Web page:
On the Go

How Zamfara monarch paid the ultimate price to protect his subjects

BY TheCable


When armed bandits arrived Kucheri, a village in Tsafe local government of Zamfara state on July 6, Ibrahim Madawaki, the district head, was consulting with his people. It was just after the evening prayer. The intruders who came on motorcycles, announced their presence with sporadic shots.

A witness told TheCable that they placed members of their gang in three strategic directions – including the major road linking Gusau, capital of the state and Funtua in neighbouring Katsina state.

“After taking charge of the village, they asked for the district head. He came forward. They ordered him to mount one of the motorcycles and follow them but he refused. They insisted but he stood his ground, asking them what he did to deserve such,” a witness said.

“Having realised he would not give in to their demand, they hit him with a big stick. Then he said, ‘Even if you kill me, I beg you not to harm any of my subjects’.”


The attackers rained bullets on Madawaki till he stopped breathing but they they did not touch any of his subjects just like he pleaded with them some 30 minutes to his death.


The empty throne of the deceased

A family member of the deceased who craved anonymity told TheCable that they shot Madawaki seven times – almost all on the head.


“They only left after realising that he was dead. They left the village on dozens of motorcycles shooting their way to the bush besides the village,” he said.

Madawaki, 63, left behind four wives and 34 children. People have been trooping to the palace of the late district head to condole with his family members.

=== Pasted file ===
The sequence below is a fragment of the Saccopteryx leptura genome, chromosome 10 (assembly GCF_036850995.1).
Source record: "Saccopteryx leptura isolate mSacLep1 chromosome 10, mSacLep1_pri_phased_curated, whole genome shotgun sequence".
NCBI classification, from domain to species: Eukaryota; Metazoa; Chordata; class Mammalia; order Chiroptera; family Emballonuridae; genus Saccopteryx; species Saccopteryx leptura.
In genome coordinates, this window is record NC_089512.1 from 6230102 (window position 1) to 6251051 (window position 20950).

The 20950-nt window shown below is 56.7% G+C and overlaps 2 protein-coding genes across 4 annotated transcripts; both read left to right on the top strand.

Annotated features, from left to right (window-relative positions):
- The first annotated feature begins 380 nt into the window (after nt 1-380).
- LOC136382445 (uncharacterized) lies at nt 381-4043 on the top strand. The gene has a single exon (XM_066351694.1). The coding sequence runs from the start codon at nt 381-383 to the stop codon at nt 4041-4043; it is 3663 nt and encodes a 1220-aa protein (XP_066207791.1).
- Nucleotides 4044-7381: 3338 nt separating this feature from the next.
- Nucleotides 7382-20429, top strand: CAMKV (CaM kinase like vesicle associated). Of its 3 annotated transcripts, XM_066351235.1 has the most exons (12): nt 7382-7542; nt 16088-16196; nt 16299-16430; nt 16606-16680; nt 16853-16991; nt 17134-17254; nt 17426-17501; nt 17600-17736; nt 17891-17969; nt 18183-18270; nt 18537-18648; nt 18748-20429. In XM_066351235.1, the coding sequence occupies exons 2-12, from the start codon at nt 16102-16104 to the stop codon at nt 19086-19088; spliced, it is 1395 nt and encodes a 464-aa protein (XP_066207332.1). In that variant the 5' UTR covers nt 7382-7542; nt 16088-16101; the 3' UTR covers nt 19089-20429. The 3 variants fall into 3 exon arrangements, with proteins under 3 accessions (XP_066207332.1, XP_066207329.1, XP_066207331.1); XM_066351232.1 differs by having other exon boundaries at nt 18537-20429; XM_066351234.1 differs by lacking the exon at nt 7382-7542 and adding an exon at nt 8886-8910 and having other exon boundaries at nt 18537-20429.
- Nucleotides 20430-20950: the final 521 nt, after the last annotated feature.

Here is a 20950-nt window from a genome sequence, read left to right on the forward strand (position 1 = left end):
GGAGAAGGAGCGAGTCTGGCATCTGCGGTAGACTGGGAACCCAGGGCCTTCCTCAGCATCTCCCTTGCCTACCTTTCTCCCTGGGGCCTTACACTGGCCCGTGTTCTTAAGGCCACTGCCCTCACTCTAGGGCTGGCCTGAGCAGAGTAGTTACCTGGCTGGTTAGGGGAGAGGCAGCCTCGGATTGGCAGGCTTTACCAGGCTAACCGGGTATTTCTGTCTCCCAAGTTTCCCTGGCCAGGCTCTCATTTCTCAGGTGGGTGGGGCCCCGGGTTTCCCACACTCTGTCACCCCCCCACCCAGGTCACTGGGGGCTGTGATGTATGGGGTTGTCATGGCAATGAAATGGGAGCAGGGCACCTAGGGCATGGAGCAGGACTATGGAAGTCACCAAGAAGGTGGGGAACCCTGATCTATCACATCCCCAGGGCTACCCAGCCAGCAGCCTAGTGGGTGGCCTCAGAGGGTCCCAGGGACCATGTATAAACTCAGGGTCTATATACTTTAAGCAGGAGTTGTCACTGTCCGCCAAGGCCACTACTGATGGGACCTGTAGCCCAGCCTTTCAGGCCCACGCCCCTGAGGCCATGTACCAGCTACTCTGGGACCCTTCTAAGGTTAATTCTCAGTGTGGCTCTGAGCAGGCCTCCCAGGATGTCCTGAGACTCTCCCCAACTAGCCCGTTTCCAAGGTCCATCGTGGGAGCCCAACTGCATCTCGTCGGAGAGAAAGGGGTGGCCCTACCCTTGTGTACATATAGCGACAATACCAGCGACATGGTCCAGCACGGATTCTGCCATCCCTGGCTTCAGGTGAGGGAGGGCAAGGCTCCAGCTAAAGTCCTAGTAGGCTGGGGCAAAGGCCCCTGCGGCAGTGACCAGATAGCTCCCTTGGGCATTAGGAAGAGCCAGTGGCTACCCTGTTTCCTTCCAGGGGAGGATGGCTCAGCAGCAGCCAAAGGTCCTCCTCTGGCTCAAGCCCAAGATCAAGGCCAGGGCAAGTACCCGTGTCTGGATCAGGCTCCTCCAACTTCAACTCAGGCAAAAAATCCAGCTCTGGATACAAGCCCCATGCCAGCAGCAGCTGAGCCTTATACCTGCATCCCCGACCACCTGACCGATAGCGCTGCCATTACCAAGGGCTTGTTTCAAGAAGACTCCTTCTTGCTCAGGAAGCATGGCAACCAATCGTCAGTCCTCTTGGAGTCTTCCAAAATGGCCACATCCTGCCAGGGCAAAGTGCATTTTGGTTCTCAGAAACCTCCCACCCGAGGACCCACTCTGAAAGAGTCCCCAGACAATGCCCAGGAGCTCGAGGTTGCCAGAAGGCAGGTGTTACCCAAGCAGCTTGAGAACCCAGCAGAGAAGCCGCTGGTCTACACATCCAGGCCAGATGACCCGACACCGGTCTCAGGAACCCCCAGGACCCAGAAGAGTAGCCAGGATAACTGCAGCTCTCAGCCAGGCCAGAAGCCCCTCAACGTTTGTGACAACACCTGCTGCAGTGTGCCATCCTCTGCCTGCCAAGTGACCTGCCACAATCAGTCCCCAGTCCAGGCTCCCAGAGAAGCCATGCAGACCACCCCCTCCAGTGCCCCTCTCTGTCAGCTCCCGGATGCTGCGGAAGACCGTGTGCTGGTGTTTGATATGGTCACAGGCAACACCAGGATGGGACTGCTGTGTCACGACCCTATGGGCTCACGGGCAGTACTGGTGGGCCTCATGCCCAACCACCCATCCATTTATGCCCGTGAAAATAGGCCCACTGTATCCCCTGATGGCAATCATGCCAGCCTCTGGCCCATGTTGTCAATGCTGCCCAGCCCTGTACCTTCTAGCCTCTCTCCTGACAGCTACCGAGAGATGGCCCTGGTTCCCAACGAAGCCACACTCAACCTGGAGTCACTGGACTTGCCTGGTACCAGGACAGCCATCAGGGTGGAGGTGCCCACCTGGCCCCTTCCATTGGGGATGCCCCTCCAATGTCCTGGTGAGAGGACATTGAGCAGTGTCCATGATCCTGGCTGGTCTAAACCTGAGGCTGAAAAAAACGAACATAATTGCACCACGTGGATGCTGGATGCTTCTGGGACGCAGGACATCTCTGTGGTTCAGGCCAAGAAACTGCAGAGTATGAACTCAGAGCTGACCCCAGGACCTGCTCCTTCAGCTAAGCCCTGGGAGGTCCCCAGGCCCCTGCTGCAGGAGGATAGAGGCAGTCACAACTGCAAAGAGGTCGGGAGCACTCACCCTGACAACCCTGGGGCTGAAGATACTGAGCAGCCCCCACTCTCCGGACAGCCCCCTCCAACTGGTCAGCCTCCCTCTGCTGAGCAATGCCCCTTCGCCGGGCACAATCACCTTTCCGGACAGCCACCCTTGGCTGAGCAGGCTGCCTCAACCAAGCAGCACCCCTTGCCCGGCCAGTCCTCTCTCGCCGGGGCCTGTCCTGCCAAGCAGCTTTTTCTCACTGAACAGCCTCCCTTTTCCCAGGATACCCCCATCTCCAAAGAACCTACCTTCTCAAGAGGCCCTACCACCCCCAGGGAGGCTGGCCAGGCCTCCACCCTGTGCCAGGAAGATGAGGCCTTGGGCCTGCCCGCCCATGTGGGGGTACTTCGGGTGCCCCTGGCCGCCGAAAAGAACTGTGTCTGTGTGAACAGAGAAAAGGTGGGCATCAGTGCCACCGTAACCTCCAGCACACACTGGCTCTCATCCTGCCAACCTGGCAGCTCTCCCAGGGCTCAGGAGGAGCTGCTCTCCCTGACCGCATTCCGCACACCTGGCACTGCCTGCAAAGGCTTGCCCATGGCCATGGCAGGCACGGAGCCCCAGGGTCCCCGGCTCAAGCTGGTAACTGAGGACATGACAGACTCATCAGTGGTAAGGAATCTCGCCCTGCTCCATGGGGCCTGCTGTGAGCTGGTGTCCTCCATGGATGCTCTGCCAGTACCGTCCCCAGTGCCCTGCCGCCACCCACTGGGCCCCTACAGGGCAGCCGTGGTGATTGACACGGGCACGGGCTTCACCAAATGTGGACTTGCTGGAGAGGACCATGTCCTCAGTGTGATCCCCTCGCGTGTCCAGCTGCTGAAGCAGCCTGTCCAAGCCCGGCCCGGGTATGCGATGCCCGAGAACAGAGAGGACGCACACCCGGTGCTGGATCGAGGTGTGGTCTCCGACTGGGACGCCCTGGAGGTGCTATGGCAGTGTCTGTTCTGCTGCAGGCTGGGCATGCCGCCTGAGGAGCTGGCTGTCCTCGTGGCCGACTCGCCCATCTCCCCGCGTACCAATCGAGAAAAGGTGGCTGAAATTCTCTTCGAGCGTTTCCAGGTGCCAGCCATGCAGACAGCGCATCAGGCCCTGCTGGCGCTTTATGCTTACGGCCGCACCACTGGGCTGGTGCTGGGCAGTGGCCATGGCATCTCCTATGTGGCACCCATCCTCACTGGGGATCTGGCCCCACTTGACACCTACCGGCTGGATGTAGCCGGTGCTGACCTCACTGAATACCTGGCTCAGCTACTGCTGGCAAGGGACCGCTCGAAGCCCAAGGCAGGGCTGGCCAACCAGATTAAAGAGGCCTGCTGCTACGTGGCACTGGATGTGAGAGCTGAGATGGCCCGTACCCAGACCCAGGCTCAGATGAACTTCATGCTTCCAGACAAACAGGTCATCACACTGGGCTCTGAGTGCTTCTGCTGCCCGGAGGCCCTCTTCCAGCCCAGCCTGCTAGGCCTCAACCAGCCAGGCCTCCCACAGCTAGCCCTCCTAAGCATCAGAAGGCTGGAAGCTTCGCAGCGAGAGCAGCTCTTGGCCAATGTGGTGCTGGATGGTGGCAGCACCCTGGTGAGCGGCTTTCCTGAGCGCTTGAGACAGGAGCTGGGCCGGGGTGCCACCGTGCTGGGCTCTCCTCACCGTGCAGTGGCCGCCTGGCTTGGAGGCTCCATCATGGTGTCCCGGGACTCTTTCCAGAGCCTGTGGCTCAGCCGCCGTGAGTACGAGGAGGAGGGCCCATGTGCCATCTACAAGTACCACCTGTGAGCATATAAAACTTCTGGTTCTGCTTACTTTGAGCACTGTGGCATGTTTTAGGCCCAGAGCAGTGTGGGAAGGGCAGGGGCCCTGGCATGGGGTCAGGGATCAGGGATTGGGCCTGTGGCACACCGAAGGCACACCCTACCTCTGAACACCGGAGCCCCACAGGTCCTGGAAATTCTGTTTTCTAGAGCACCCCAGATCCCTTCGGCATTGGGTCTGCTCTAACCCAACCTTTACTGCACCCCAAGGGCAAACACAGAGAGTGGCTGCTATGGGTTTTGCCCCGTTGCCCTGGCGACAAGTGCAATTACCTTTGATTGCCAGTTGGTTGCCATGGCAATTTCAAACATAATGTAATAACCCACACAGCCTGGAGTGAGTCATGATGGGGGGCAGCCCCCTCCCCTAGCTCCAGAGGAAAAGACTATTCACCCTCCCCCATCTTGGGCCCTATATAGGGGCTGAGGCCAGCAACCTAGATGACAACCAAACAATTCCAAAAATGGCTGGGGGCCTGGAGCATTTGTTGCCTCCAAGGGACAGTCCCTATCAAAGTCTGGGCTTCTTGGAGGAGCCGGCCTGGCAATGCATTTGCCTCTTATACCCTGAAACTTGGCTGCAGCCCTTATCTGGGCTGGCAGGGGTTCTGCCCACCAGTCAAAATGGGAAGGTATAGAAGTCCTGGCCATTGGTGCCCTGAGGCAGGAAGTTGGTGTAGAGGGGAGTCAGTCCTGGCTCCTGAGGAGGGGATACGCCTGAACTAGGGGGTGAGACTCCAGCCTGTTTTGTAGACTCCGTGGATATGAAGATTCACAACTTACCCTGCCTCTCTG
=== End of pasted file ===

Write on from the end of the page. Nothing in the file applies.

Although bandits have been killing people in hundreds, the murder of the district head of Kucheri is a new dimension in the insecurity ravaging the state.



Since the killing of their leader, Kucheri people have been living in fear, not knowing when or how the next attack will happen.

“Since the killing of our ruler we have been living in fear. We all have sleepless nights always,” a resident said.

“We are helpless. There is no security. It was only after the killing of the district head that some policemen were posted here. And going by the heavy weapons we saw with the bandits and what we saw with the police our fear only increases.”


Across Kucheri village, people are still mourning the ruler they described as kind and devoted to their well-being. There is an air of resignation and ample signs of fear.


Across many villages afflicted, there is grave concern over inability of government to provide adequate security. Abdulaziz Yari, governor of the state, has since resigned as chief security officer of the state, lamenting difficulties in getting the best out of security personnel controlled by the federal government.

Many villages are without police presence. There is heavy military presence in the major towns and military patrols are frequent in some villages. But some villagers suspect the bandits are more sophisticated in terms of arms and planning.

A village head said the bandits always use informants who brief them about the movement of security personnel or happenings in villages. The informants are said to be lured with incentives, including money.

“They use jobless youths as informants. They give them a lot of money. Besides, you never know who is an informant and who is not,” he said.

When contacted to comment on the insecurity in the state, Shehu Muhammed, police public relations officer (PPRO) in Zamfara, asked TheCable to reach him later.

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